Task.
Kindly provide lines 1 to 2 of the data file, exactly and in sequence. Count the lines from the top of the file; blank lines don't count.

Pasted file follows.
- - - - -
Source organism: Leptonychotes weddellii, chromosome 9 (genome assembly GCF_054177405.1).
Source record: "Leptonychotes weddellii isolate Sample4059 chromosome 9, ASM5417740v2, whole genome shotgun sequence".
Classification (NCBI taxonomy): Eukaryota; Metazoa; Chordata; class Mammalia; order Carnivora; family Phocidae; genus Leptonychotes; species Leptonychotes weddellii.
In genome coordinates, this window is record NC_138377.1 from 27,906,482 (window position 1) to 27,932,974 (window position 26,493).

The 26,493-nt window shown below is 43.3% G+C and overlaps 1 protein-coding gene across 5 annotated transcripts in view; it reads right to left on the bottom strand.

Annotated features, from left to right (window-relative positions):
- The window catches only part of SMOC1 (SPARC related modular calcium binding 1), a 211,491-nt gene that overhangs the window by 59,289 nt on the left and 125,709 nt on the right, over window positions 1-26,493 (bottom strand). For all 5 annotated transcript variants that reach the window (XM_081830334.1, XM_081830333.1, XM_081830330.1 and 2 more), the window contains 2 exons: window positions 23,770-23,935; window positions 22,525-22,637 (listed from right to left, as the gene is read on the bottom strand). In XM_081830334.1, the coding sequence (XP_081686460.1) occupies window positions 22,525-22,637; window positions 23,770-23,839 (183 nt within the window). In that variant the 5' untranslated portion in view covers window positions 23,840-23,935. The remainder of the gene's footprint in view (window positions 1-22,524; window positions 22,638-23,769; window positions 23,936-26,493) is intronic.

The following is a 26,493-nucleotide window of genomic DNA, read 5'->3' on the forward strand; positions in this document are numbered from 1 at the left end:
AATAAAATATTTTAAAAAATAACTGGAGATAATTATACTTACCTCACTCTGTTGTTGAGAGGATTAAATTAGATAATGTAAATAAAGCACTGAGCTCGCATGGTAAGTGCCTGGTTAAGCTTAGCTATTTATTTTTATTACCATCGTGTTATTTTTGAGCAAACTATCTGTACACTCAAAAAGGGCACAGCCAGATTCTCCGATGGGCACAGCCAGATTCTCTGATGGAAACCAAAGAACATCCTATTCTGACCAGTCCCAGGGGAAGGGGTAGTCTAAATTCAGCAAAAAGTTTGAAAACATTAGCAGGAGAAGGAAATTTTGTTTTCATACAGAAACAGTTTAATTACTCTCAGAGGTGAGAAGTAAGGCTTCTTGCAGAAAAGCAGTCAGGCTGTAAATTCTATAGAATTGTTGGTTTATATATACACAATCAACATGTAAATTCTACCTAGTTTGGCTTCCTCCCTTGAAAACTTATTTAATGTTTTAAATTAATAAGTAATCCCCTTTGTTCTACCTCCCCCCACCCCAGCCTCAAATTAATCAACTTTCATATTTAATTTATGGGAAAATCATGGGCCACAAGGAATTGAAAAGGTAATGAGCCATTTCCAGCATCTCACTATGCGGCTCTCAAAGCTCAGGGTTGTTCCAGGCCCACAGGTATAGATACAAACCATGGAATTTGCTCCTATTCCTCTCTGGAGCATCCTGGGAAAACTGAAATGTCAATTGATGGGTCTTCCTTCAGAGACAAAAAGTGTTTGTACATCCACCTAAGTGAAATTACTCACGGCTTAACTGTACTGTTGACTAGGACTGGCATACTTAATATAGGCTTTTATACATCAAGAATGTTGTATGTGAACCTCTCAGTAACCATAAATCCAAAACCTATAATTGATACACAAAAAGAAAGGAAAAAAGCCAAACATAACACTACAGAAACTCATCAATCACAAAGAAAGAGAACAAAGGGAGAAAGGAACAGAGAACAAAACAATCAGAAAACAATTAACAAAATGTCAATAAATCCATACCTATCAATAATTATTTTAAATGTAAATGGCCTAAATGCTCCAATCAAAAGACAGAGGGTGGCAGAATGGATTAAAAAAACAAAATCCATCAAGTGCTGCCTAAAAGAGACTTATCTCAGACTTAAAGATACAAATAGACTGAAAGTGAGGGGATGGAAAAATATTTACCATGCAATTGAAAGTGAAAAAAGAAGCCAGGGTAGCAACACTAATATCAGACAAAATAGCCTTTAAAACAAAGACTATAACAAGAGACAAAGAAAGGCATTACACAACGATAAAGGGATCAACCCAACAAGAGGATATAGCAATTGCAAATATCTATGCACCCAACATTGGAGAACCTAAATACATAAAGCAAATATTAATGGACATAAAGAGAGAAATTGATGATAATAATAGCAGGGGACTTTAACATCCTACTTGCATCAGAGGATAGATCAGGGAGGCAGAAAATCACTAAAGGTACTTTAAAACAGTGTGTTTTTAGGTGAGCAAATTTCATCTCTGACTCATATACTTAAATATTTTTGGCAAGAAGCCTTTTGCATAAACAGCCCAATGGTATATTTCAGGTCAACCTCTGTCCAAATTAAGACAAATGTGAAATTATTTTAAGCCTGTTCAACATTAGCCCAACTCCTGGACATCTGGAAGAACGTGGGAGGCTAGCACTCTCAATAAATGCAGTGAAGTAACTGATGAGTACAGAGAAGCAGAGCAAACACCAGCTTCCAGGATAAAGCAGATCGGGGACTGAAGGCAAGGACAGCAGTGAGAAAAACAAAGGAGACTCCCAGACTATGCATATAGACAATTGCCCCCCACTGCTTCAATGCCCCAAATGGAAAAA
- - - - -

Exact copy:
Source organism: Leptonychotes weddellii, chromosome 9 (genome assembly GCF_054177405.1).
Source record: "Leptonychotes weddellii isolate Sample4059 chromosome 9, ASM5417740v2, whole genome shotgun sequence".